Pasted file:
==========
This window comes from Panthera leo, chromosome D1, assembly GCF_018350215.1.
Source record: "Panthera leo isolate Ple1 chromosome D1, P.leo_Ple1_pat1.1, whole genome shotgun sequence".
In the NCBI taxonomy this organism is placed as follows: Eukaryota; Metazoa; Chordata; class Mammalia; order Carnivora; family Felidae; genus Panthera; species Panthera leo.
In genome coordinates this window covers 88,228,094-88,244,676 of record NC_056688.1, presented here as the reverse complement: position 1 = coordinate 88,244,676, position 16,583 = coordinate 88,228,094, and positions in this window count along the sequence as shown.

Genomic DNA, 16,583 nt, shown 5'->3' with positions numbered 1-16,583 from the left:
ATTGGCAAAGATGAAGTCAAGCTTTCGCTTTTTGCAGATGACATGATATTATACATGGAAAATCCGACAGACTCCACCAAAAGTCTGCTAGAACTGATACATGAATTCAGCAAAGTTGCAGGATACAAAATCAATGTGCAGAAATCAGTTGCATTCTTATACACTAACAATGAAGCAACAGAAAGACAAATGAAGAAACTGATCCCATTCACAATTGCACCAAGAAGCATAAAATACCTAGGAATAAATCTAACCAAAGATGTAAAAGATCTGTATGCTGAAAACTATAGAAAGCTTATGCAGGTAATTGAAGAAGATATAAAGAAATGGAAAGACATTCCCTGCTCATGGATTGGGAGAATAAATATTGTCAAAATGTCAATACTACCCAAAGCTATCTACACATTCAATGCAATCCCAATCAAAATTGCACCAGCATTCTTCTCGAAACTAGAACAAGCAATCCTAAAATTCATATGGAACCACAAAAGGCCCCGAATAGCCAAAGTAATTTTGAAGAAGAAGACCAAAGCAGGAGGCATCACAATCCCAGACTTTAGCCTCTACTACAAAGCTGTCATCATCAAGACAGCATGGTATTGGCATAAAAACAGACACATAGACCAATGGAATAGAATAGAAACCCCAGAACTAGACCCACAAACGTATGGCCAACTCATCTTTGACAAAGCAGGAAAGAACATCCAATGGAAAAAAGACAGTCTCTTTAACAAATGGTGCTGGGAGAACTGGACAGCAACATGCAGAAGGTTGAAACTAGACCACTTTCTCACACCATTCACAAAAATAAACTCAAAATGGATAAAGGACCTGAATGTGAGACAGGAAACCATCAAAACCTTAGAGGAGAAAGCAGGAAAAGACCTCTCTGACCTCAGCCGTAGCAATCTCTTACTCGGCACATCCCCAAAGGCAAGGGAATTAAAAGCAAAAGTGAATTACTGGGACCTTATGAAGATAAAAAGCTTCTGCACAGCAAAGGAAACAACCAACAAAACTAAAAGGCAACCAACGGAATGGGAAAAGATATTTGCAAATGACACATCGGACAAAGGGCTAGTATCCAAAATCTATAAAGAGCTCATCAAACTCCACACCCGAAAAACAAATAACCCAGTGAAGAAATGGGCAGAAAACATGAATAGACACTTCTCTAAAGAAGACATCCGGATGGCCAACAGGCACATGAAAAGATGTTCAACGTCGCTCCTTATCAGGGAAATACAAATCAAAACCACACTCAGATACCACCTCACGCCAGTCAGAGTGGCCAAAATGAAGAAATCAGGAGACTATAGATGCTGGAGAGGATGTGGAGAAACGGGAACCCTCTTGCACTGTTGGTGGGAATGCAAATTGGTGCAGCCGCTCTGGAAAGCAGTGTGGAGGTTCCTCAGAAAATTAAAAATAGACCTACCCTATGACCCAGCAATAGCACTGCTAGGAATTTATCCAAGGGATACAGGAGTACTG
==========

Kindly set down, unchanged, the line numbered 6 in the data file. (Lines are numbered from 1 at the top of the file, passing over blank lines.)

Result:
ATTGGCAAAGATGAAGTCAAGCTTTCGCTTTTTGCAGATGACATGATATTATACATGGAAAATCCGACAGACTCCACCAAAAGTCTGCTAGAACTGATACATGAATTCAGCAAAGTTGCAGGATACAAAATCAATGTGCAGAAATCAGTTGCATTCTTATACACTAACAATGAAGCAACAGAAAGACAAATGAAGAAACTGATCCCATTCACAATTGCACCAAGAAGCATAAAATACCTAGGAATAAATCTAACCAAAGATGTAAAAGATCTGTATGCTGAAAACTATAGAAAGCTTATGCAGGTAATTGAAGAAGATATAAAGAAATGGAAAGACATTCCCTGCTCATGGATTGGGAGAATAAATATTGTCAAAATGTCAATACTACCCAAAGCTATCTACACATTCAATGCAATCCCAATCAAAATTGCACCAGCATTCTTCTCGAAACTAGAACAAGCAATCCTAAAATTCATATGGAACCACAAAAGGCCCCGAATAGCCAAAGTAATTTTGAAGAAGAAGACCAAAGCAGGAGGCATCACAATCCCAGACTTTAGCCTCTACTACAAAGCTGTCATCATCAAGACAGCATGGTATTGGCATAAAAACAGACACATAGACCAATGGAATAGAATAGAAACCCCAGAACTAGACCCACAAACGTATGGCCAACTCATCTTTGACAAAGCAGGAAAGAACATCCAATGGAAAAAAGACAGTCTCTTTAACAAATGGTGCTGGGAGAACTGGACAGCAACATGCAGAAGGTTGAAACTAGACCACTTTCTCACACCATTCACAAAAATAAACTCAAAATGGATAAAGGACCTGAATGTGAGACAGGAAACCATCAAAACCTTAGAGGAGAAAGCAGGAAAAGACCTCTCTGACCTCAGCCGTAGCAATCTCTTACTCGGCACATCCCCAAAGGCAAGGGAATTAAAAGCAAAAGTGAATTACTGGGACCTTATGAAGATAAAAAGCTTCTGCACAGCAAAGGAAACAACCAACAAAACTAAAAGGCAACCAACGGAATGGGAAAAGATATTTGCAAATGACACATCGGACAAAGGGCTAGTATCCAAAATCTATAAAGAGCTCATCAAACTCCACACCCGAAAAACAAATAACCCAGTGAAGAAATGGGCAGAAAACATGAATAGACACTTCTCTAAAGAAGACATCCGGATGGCCAACAGGCACATGAAAAGATGTTCAACGTCGCTCCTTATCAGGGAAATACAAATCAAAACCACACTCAGATACCACCTCACGCCAGTCAGAGTGGCCAAAATGAAGAAATCAGGAGACTATAGATGCTGGAGAGGATGTGGAGAAACGGGAACCCTCTTGCACTGTTGGTGGGAATGCAAATTGGTGCAGCCGCTCTGGAAAGCAGTGTGGAGGTTCCTCAGAAAATTAAAAATAGACCTACCCTATGACCCAGCAATAGCACTGCTAGGAATTTATCCAAGGGATACAGGAGTACTG